A Los Angeles County jury handed
But in a surprising twist, the jury also handed down a $10-million verdict against a codefendant who was driving a second vehicle that broadsided the sedan, setting the gruesome accident in motion.
After six days of deliberation, jurors rejected the theory that Toyota had a hand in the death of Noriko Uno. She was killed in Upland after her Camry suddenly accelerated, hitting a telephone pole and a tree, nearly cutting the vehicle in half.
Lawyers for Uno's family had argued that because the vehicle lacked a safety system called a brake override, Toyota was partially to blame. Instead, the jury found that the accident was entirely the fault of the other driver, Olga Belo, who crashed into the Camry, causing Uno to accidentally step down on the accelerator and race out of control.
"We are gratified that the jury concluded the design of the 2006 Camry did not contribute to this unfortunate accident," Toyota said in a statement. "We believe this verdict sets a significant benchmark by helping further confirm that Toyota vehicles are safe with or without brake override."
The Uno case was the first of a group of "bellwether" cases, selected by a Superior Court judge, to go to trial. It's unclear whether it will set the tone for future trials because few, if any, of the other plaintiffs plan to focus on the brake override system.
A lawyer for Belo could not immediately be reached for comment.
Garo Mardirossian, attorney for Uno's surviving family members, said he was gratified with the verdict, which he characterized as a "win, win, win." Uno, who suffered from diabetes and owned a sushi restaurant, is survived by her husband and son.
"To get a $10-million verdict for a 66-year old woman with medical problems is a great thing," he said, adding that he believed the case also opened avenues for other plaintiffs to go after Toyota in future lawsuits. "Toyota got a lot of chinks in its armor exposed here."
Toyota still faces scores of lawsuits over unintended acceleration, most of which contend that the automaker's vehicles contain electronic defects.
One such case got underway earlier this week in state court in Oklahoma. It involves Jean Bookout, a woman whose Camry accelerated out of control and struck a wall, killing the passenger.
Next month in federal court in Santa Ana, lawyers for the family of Ida Starr St. John will also allege that faulty electronics caused her Camry to accelerate wildly and smash into a school in Georgia. St. John survived the crash but died before the case could go to trial.
Numerous outside experts have claimed that sudden acceleration could be caused by an electronic defect in Toyota vehicles, although to date no evidence has been presented that conclusively proves that theory.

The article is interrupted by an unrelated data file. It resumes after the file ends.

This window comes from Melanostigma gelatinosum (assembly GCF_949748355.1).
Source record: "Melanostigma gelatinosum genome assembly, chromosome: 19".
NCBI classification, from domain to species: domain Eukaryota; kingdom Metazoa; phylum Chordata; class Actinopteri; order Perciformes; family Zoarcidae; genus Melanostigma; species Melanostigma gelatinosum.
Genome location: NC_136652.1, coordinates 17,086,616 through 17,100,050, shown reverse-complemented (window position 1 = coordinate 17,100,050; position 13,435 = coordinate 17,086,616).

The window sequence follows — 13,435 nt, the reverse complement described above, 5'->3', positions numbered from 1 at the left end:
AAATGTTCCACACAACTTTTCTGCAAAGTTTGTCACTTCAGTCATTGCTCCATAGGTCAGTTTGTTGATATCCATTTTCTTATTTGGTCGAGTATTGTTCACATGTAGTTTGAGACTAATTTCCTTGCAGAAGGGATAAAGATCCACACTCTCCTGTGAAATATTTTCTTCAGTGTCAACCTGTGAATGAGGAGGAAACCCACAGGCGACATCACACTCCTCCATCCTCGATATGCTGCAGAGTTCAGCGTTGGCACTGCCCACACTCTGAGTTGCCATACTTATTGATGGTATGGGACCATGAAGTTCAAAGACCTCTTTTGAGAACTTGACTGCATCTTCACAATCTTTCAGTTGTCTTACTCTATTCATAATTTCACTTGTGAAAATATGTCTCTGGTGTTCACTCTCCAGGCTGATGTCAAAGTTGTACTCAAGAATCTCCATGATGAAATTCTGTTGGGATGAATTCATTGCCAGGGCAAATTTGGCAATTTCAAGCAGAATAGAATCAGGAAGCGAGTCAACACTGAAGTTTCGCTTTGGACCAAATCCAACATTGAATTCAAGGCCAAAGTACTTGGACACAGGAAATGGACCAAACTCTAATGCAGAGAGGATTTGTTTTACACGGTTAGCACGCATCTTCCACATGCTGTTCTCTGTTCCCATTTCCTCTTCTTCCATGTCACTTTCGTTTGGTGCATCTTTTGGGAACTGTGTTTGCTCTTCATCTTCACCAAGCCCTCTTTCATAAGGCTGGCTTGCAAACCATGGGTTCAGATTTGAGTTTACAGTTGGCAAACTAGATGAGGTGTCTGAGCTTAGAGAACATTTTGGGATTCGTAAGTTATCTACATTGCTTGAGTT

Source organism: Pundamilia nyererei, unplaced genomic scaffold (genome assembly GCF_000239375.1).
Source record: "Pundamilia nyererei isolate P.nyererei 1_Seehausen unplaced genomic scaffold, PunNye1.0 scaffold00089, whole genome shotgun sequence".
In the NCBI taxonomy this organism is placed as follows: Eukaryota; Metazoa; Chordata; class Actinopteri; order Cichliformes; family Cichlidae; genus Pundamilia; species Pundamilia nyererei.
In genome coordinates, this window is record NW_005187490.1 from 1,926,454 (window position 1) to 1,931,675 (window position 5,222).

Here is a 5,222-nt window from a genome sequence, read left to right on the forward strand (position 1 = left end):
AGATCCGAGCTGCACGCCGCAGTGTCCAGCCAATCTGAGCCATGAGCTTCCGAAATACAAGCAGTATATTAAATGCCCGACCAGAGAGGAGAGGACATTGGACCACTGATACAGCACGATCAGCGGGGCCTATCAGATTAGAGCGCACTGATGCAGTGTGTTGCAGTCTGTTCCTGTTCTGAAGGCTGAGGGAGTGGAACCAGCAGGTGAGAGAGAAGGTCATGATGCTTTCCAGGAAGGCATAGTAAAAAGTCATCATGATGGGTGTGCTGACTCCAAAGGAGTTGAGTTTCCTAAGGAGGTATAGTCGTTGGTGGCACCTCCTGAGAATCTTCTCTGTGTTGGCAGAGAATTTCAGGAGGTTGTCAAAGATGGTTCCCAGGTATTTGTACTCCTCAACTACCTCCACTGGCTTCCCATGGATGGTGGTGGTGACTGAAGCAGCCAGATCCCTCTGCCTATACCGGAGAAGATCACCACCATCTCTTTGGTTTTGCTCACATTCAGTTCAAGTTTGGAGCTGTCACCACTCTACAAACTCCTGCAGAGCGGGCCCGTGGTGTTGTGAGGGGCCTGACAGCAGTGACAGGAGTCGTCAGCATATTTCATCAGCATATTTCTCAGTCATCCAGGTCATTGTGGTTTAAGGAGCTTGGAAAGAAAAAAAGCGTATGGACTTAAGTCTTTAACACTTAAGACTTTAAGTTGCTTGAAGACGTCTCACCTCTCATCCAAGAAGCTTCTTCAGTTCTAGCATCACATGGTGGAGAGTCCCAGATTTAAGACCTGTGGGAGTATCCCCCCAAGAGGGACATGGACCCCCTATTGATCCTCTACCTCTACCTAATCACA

Toyota, for its part, has vigorously denied those charges. It points to studies conducted by the
During the nine-week Uno trial, attorney Mardirossian built a theory that the collision with the Lexus driven by Belo caused the heel of Uno's foot to become wedged on the gas pedal.
He said she tried to stop the car by depressing the brake with her left foot, but the car zoomed ahead, taking Uno on a harrowing 2,600-foot drive against traffic, ending in a horrific crash.
A brake override, he said, would have saved her. That fail-safe deactivates a car's accelerator if the brake is depressed. It was adopted by many automakers in the early 2000s, but Toyota didn't begin using it until 2010.
Toyota's lead attorney, Vincent Galvin Jr., countered that a brake override would not have saved Uno because she mistook the accelerator for the brake. What's more, he argued that brake override was not required under federal vehicle safety standards.
"The brakes would have stopped the car in this accident if Mrs. Uno would have used them," Galvin said during the trial.
Toyota's sudden acceleration problems first came to national attention following the August 2009 death of an off-duty California Highway Patrolman and his family in a runaway Lexus ES outside San Diego.
The accident, which was recorded on a chilling 911 call, drew national attention. It led to a series of huge and costly recalls for Toyota, as well as congressional hearings and more than $65 million in federal fines for the automaker.
Toyota has been named in hundreds of lawsuits alleging sudden acceleration since the issue emerged. Until now, only one, in New York, had reached a jury. Toyota was absolved in that case as well.
But Toyota has settled a significant number of cases out of court including a $10-million deal in 2010 with the family of the California trooper. Late last year, it agreed to pay $1.6 billion to settle a class-action case brought by thousands of Toyota owners contending that the sudden acceleration damaged the value of their vehicles.
Attorney Aaron Jacoby, an expert on auto product liability, said that regardless of the arguments made in future cases, Thursday's verdict will help Toyota.
"Could the cases turn the other way going forward? Of course," Jacoby said. "But Toyota certainly feels the wind at its back going forward."